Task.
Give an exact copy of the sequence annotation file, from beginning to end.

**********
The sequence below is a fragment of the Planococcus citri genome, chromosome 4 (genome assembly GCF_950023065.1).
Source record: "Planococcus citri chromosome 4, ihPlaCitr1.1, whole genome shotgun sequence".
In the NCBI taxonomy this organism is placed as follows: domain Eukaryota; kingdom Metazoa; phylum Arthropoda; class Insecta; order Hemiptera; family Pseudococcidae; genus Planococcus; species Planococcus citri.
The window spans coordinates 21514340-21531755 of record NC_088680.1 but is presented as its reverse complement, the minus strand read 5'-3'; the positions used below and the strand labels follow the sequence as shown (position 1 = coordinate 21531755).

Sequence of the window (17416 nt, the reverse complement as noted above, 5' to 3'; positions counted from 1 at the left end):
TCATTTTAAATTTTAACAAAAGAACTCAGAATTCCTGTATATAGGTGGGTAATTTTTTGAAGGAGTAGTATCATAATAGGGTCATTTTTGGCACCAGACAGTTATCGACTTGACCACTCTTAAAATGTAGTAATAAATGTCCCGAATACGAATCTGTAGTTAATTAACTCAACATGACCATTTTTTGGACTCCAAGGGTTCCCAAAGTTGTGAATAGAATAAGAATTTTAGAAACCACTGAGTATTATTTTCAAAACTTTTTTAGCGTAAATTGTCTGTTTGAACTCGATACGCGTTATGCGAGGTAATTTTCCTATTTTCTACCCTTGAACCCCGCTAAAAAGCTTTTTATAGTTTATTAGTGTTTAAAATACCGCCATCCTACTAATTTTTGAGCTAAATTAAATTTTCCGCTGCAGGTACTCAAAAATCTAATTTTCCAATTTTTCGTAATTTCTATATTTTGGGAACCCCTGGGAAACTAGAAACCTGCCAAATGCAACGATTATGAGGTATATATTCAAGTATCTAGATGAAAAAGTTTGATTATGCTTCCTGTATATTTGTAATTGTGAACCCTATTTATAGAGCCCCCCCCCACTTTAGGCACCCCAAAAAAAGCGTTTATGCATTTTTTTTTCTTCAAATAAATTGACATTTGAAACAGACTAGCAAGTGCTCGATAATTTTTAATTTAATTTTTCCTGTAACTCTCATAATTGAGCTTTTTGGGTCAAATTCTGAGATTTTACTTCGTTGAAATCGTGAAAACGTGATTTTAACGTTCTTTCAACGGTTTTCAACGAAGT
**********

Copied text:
The sequence below is a fragment of the Planococcus citri genome, chromosome 4 (genome assembly GCF_950023065.1).
Source record: "Planococcus citri chromosome 4, ihPlaCitr1.1, whole genome shotgun sequence".
In the NCBI taxonomy this organism is placed as follows: domain Eukaryota; kingdom Metazoa; phylum Arthropoda; class Insecta; order Hemiptera; family Pseudococcidae; genus Planococcus; species Planococcus citri.
The window spans coordinates 21514340-21531755 of record NC_088680.1 but is presented as its reverse complement, the minus strand read 5'-3'; the positions used below and the strand labels follow the sequence as shown (position 1 = coordinate 21531755).

Sequence of the window (17416 nt, the reverse complement as noted above, 5' to 3'; positions counted from 1 at the left end):
TCATTTTAAATTTTAACAAAAGAACTCAGAATTCCTGTATATAGGTGGGTAATTTTTTGAAGGAGTAGTATCATAATAGGGTCATTTTTGGCACCAGACAGTTATCGACTTGACCACTCTTAAAATGTAGTAATAAATGTCCCGAATACGAATCTGTAGTTAATTAACTCAACATGACCATTTTTTGGACTCCAAGGGTTCCCAAAGTTGTGAATAGAATAAGAATTTTAGAAACCACTGAGTATTATTTTCAAAACTTTTTTAGCGTAAATTGTCTGTTTGAACTCGATACGCGTTATGCGAGGTAATTTTCCTATTTTCTACCCTTGAACCCCGCTAAAAAGCTTTTTATAGTTTATTAGTGTTTAAAATACCGCCATCCTACTAATTTTTGAGCTAAATTAAATTTTCCGCTGCAGGTACTCAAAAATCTAATTTTCCAATTTTTCGTAATTTCTATATTTTGGGAACCCCTGGGAAACTAGAAACCTGCCAAATGCAACGATTATGAGGTATATATTCAAGTATCTAGATGAAAAAGTTTGATTATGCTTCCTGTATATTTGTAATTGTGAACCCTATTTATAGAGCCCCCCCCCACTTTAGGCACCCCAAAAAAAGCGTTTATGCATTTTTTTTTCTTCAAATAAATTGACATTTGAAACAGACTAGCAAGTGCTCGATAATTTTTAATTTAATTTTTCCTGTAACTCTCATAATTGAGCTTTTTGGGTCAAATTCTGAGATTTTACTTCGTTGAAATCGTGAAAACGTGATTTTAACGTTCTTTCAACGGTTTTCAACGAAGT